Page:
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USA Gymnastics settles with Nassar abuse victims

MARY LOUISE KELLY, HOST:

Three hundred eighty million dollars - that is how much USA Gymnastics and the U.S. Olympic and Paralympic Committee, along with their insurers, will pay the women who were sexually abused by former Olympic team doctor Larry Nassar. The settlement comes after a five-year legal battle, and it includes a promise for USA Gymnastics and the Olympic Committee to designate some of their board seats to survivors. Attorney John Manly represents more than 180 of Nassar's survivors. He joins us now to talk about the settlement.

Mr. Manly, thanks for being here.

JOHN MANLY: Thanks for having me, Mary Louise.

KELLY: I mentioned you've been working on this for five years. Is this a good settlement?

MANLY: Yeah. It is an excellent settlement for the survivors. It is a defeat for the U.S. Olympic and Paralympic Committee and USA Gymnastics, who spent over $100 million in legal fees trying to defeat these women. I've never been prouder of a group of clients in my life, and I can tell you every American should be proud of these women for what they accomplished - not for a legal settlement, but for changing the face of the way we treat sex abuse survivors in this country, especially children.

KELLY: The number, again, $380 million comes along with the $500 million from Michigan State University, so a total of 880 million has been allotted for these women. Understanding, of course, that money cannot undo past wrongs, is this justice?

MANLY: I think it's justice in one sense. It gives these women, many of whom suffer daily with horrendous PTSD - some of these women, some of our Olympians were abused over a thousand times by him. Their entire childhood was Larry Nassar abusing them day in and day out for months on end, even at the Olympics. So, yes. But in another sense, no, it's incomplete justice. You know, the FBI, we now knew - now know knew for 17 months that Larry Nassar had molested McKayla Maroney, Aly Raisman, Simone Biles and Maggie Nichols, who appeared before Congress to testify. And they did nothing. In fact, they did worse than nothing. They actively conspired with the leadership of USA Gymnastics and USOPC to cover it up. And the Justice Department - both the Trump Justice Department and the Biden Justice Department - have done absolutely nothing to hold them accountable.

KELLY: So it sounds like there's more you would like to see done in terms of how the case was handled by the FBI and other law enforcement - perhaps more litigation to come. What about the other development that I described - that board seats are going to go to Nassar survivors? How big a deal is that?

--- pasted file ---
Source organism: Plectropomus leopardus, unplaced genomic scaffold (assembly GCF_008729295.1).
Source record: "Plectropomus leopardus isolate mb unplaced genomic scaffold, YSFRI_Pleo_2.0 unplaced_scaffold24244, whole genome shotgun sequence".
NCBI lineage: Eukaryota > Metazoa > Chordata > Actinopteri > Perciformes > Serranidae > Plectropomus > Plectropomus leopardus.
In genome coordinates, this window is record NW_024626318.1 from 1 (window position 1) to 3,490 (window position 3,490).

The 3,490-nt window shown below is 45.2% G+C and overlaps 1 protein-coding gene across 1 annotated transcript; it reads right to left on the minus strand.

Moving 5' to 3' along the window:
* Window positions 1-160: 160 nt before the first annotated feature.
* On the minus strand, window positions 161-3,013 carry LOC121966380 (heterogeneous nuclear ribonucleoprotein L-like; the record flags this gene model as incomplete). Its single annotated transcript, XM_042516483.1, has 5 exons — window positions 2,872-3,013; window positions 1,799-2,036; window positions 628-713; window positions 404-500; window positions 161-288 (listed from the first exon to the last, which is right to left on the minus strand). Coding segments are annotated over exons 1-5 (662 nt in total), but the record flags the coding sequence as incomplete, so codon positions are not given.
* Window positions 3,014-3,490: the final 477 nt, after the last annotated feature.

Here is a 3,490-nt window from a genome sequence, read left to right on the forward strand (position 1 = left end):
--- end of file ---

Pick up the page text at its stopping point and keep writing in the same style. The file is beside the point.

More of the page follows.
MANLY: That's massive. And I can tell you, I believe that the survivors gave up money to get that. You know, I can't discuss the mediation itself, but it's my personal belief that that occurred. And the reason that's important is because they fundamentally want to change the culture of money and medals being the only thing that matters because that way they can protect other women, girls and boys and men from this happening to them.

KELLY: We just have a few seconds left, but you mentioned you've never been prouder of the survivors than you are now. You've also said you told ESPN this is the case you are most proud of. Why?

MANLY: You know, I got to represent people - you know, I was in the military. And the only way I can describe these women as I would describe somebody who has won the Medal of Honor. They competed for our country, and they were treated like garbage by the people that were supposed to honor them.

KELLY: Yeah.

MANLY: And as a lawyer, for me to step up and be able to - and my team to step up and represent them and give them justice is just a tremendous honor. I'm so proud of my team.

KELLY: Mr. Manly, thank you.

MANLY: Thank you, ma'am.

KELLY: That's attorney John Manly. He's representing more than 180 of Larry Nassar's victims. Transcript provided by NPR, Copyright NPR.

Mary Louise Kelly is a co-host of All Things Considered, NPR's award-winning afternoon newsmagazine.
Gus Contreras
Courtney Dorning has been a Senior Editor for NPR's All Things Considered since November 2018. In that role, she's the lead editor for the daily show. Dorning is responsible for newsmaker interviews, lead news segments and the small, quirky features that are a hallmark of the network's flagship afternoon magazine program.
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